Robin Hood the Brute: Representations of the Outlaw in Eighteenth Century Criminal Biography

Stephen Basdeo

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    Abstract

    Eighteenth century criminal biography is a topic that has been explored at length by both crime historians such as Andrea McKenzie and Richard Ward, as well as literary scholars such as Lincoln B. Faller and Hal Gladfelder. Much of these researchers’ work, however, has focused upon the representation of seventeenth and eighteenth century criminals within these narratives. In contrast, this article explores how England’s most famous medieval criminal, Robin Hood, is represented. By giving a commentary upon eighteenth century Robin Hood narratives, this article shows how, at a time of public anxiety surrounding crime, people were less willing to believe in the myth of a good outlaw.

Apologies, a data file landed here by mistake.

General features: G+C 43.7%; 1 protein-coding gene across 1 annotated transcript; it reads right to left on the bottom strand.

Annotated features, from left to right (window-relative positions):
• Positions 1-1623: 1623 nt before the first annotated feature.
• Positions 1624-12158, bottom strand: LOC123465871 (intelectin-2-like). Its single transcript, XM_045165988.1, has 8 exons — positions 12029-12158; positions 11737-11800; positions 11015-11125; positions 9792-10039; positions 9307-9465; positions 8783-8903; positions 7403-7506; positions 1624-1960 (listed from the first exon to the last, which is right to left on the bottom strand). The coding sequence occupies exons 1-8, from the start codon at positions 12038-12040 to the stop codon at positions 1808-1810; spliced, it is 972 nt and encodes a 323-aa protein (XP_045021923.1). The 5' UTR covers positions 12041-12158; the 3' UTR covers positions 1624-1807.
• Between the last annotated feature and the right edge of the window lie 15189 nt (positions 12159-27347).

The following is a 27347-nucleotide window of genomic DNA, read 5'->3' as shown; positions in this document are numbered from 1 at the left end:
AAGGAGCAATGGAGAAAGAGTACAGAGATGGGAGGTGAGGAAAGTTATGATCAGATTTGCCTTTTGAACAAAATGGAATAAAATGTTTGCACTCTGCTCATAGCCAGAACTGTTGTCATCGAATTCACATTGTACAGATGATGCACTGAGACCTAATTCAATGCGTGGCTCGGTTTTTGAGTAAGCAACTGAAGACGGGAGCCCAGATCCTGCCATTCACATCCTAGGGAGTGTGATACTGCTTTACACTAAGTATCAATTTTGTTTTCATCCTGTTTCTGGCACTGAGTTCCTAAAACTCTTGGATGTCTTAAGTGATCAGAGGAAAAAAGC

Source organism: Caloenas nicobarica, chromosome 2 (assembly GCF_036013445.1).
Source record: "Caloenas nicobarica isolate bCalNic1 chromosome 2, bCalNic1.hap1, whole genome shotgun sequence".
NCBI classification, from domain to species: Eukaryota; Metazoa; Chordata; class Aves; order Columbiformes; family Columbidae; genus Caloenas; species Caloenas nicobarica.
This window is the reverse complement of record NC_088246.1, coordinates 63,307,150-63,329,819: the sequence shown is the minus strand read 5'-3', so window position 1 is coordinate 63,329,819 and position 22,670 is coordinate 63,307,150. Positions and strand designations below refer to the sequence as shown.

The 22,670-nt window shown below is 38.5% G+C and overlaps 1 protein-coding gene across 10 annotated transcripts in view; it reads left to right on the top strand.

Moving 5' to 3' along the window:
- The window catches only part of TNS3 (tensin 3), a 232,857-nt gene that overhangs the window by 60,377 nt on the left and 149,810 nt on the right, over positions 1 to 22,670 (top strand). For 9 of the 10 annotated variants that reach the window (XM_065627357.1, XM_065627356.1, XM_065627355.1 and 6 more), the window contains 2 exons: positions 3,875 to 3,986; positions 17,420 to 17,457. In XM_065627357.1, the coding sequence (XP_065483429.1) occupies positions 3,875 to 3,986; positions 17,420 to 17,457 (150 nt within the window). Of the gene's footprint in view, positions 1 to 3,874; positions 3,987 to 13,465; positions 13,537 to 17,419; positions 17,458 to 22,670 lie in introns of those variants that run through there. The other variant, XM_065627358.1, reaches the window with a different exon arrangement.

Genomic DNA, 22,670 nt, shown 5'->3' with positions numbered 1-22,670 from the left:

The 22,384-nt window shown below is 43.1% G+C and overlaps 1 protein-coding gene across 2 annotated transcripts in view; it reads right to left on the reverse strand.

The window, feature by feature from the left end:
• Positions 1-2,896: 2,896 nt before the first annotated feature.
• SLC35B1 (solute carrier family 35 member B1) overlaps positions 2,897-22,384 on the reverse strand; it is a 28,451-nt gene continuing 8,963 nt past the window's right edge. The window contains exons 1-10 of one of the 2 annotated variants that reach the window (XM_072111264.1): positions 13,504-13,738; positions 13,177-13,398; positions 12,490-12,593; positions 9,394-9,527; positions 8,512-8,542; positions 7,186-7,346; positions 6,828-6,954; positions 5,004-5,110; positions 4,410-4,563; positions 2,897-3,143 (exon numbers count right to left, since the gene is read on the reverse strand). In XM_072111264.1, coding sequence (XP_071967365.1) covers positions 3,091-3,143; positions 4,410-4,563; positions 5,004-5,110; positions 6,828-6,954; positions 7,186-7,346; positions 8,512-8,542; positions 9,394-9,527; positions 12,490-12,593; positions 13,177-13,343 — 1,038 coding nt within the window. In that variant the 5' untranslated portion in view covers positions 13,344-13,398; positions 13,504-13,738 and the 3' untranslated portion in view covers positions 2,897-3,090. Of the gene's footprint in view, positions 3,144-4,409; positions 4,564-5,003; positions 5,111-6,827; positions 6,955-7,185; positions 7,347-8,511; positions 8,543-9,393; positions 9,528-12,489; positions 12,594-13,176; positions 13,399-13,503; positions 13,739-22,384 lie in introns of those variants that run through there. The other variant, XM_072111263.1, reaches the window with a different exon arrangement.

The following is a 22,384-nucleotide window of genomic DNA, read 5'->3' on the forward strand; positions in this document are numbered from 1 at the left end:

Original languageEnglish
    Pages (from-to)54-70
    JournalLaw, Crime and History
    Volume6
    Issue number2
    Publication statusPublished - 2016

    Keywords

    • Eighteenth century
    • criminal biography
    • Robin Hood
    • outlaws
    • Alexander Smith
    • Charles Johnson
    • medievalism

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